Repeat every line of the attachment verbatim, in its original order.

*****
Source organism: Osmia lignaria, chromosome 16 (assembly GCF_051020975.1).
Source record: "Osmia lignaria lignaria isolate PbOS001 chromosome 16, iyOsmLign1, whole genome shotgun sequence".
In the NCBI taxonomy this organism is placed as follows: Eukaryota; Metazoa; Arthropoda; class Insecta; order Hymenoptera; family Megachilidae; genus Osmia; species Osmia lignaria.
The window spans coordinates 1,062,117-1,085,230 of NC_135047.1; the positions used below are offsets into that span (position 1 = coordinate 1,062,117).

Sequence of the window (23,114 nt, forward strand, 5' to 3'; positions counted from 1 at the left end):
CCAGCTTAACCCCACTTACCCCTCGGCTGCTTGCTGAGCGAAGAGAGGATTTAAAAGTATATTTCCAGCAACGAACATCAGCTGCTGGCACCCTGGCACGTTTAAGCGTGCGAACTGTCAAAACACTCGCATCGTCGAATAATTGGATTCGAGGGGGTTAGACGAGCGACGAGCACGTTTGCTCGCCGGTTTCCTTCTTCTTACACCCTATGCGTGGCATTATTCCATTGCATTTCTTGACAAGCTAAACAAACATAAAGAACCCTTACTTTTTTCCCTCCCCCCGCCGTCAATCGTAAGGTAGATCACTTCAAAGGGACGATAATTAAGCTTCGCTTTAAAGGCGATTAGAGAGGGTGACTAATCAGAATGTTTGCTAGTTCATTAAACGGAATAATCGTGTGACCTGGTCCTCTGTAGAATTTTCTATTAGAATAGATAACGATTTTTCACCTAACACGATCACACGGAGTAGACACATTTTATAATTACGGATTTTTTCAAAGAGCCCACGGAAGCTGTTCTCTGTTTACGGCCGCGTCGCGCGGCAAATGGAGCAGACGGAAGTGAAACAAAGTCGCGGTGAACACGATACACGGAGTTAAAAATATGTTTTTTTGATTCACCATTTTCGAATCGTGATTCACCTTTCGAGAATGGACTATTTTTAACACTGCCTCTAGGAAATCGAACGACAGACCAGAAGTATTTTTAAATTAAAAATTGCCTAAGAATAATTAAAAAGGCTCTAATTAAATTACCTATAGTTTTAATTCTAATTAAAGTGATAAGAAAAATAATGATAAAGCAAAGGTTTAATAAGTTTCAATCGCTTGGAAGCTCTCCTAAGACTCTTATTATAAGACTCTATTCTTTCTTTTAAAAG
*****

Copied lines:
Source organism: Osmia lignaria, chromosome 16 (assembly GCF_051020975.1).
Source record: "Osmia lignaria lignaria isolate PbOS001 chromosome 16, iyOsmLign1, whole genome shotgun sequence".
In the NCBI taxonomy this organism is placed as follows: Eukaryota; Metazoa; Arthropoda; class Insecta; order Hymenoptera; family Megachilidae; genus Osmia; species Osmia lignaria.
The window spans coordinates 1,062,117-1,085,230 of NC_135047.1; the positions used below are offsets into that span (position 1 = coordinate 1,062,117).

Sequence of the window (23,114 nt, forward strand, 5' to 3'; positions counted from 1 at the left end):
CCAGCTTAACCCCACTTACCCCTCGGCTGCTTGCTGAGCGAAGAGAGGATTTAAAAGTATATTTCCAGCAACGAACATCAGCTGCTGGCACCCTGGCACGTTTAAGCGTGCGAACTGTCAAAACACTCGCATCGTCGAATAATTGGATTCGAGGGGGTTAGACGAGCGACGAGCACGTTTGCTCGCCGGTTTCCTTCTTCTTACACCCTATGCGTGGCATTATTCCATTGCATTTCTTGACAAGCTAAACAAACATAAAGAACCCTTACTTTTTTCCCTCCCCCCGCCGTCAATCGTAAGGTAGATCACTTCAAAGGGACGATAATTAAGCTTCGCTTTAAAGGCGATTAGAGAGGGTGACTAATCAGAATGTTTGCTAGTTCATTAAACGGAATAATCGTGTGACCTGGTCCTCTGTAGAATTTTCTATTAGAATAGATAACGATTTTTCACCTAACACGATCACACGGAGTAGACACATTTTATAATTACGGATTTTTTCAAAGAGCCCACGGAAGCTGTTCTCTGTTTACGGCCGCGTCGCGCGGCAAATGGAGCAGACGGAAGTGAAACAAAGTCGCGGTGAACACGATACACGGAGTTAAAAATATGTTTTTTTGATTCACCATTTTCGAATCGTGATTCACCTTTCGAGAATGGACTATTTTTAACACTGCCTCTAGGAAATCGAACGACAGACCAGAAGTATTTTTAAATTAAAAATTGCCTAAGAATAATTAAAAAGGCTCTAATTAAATTACCTATAGTTTTAATTCTAATTAAAGTGATAAGAAAAATAATGATAAAGCAAAGGTTTAATAAGTTTCAATCGCTTGGAAGCTCTCCTAAGACTCTTATTATAAGACTCTATTCTTTCTTTTAAAAG